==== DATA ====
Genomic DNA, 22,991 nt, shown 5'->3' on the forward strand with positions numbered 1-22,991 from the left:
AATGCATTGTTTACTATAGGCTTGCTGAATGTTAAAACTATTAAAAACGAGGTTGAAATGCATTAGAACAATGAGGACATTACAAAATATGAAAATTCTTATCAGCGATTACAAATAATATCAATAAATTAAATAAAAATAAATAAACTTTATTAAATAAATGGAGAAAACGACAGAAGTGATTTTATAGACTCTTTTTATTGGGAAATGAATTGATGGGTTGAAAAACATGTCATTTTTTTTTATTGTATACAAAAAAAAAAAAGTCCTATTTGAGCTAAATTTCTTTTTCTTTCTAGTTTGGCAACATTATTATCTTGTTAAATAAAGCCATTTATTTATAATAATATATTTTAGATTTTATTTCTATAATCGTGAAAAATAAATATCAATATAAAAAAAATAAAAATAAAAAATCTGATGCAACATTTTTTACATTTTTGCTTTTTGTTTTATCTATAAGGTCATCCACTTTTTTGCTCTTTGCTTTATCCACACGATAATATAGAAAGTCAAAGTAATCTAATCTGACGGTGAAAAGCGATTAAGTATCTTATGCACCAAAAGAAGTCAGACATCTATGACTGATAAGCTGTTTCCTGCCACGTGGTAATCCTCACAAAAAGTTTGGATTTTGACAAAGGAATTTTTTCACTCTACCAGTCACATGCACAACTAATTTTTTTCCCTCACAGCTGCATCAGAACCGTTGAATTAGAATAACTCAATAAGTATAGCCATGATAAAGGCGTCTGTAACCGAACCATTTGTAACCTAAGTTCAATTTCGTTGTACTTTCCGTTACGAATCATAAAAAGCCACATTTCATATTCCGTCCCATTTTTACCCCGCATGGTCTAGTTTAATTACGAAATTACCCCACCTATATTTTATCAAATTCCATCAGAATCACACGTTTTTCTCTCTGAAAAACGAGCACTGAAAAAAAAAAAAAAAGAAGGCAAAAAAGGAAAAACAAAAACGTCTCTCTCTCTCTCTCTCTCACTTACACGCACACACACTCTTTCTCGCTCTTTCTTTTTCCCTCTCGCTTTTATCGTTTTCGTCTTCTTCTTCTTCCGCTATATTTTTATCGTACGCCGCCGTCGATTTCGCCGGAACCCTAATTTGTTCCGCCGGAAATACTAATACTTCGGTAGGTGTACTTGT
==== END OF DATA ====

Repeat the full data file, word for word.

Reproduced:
Genomic DNA, 22,991 nt, shown 5'->3' on the forward strand with positions numbered 1-22,991 from the left:
AATGCATTGTTTACTATAGGCTTGCTGAATGTTAAAACTATTAAAAACGAGGTTGAAATGCATTAGAACAATGAGGACATTACAAAATATGAAAATTCTTATCAGCGATTACAAATAATATCAATAAATTAAATAAAAATAAATAAACTTTATTAAATAAATGGAGAAAACGACAGAAGTGATTTTATAGACTCTTTTTATTGGGAAATGAATTGATGGGTTGAAAAACATGTCATTTTTTTTTATTGTATACAAAAAAAAAAAAGTCCTATTTGAGCTAAATTTCTTTTTCTTTCTAGTTTGGCAACATTATTATCTTGTTAAATAAAGCCATTTATTTATAATAATATATTTTAGATTTTATTTCTATAATCGTGAAAAATAAATATCAATATAAAAAAAATAAAAATAAAAAATCTGATGCAACATTTTTTACATTTTTGCTTTTTGTTTTATCTATAAGGTCATCCACTTTTTTGCTCTTTGCTTTATCCACACGATAATATAGAAAGTCAAAGTAATCTAATCTGACGGTGAAAAGCGATTAAGTATCTTATGCACCAAAAGAAGTCAGACATCTATGACTGATAAGCTGTTTCCTGCCACGTGGTAATCCTCACAAAAAGTTTGGATTTTGACAAAGGAATTTTTTCACTCTACCAGTCACATGCACAACTAATTTTTTTCCCTCACAGCTGCATCAGAACCGTTGAATTAGAATAACTCAATAAGTATAGCCATGATAAAGGCGTCTGTAACCGAACCATTTGTAACCTAAGTTCAATTTCGTTGTACTTTCCGTTACGAATCATAAAAAGCCACATTTCATATTCCGTCCCATTTTTACCCCGCATGGTCTAGTTTAATTACGAAATTACCCCACCTATATTTTATCAAATTCCATCAGAATCACACGTTTTTCTCTCTGAAAAACGAGCACTGAAAAAAAAAAAAAAAGAAGGCAAAAAAGGAAAAACAAAAACGTCTCTCTCTCTCTCTCTCTCACTTACACGCACACACACTCTTTCTCGCTCTTTCTTTTTCCCTCTCGCTTTTATCGTTTTCGTCTTCTTCTTCTTCCGCTATATTTTTATCGTACGCCGCCGTCGATTTCGCCGGAACCCTAATTTGTTCCGCCGGAAATACTAATACTTCGGTAGGTGTACTTGT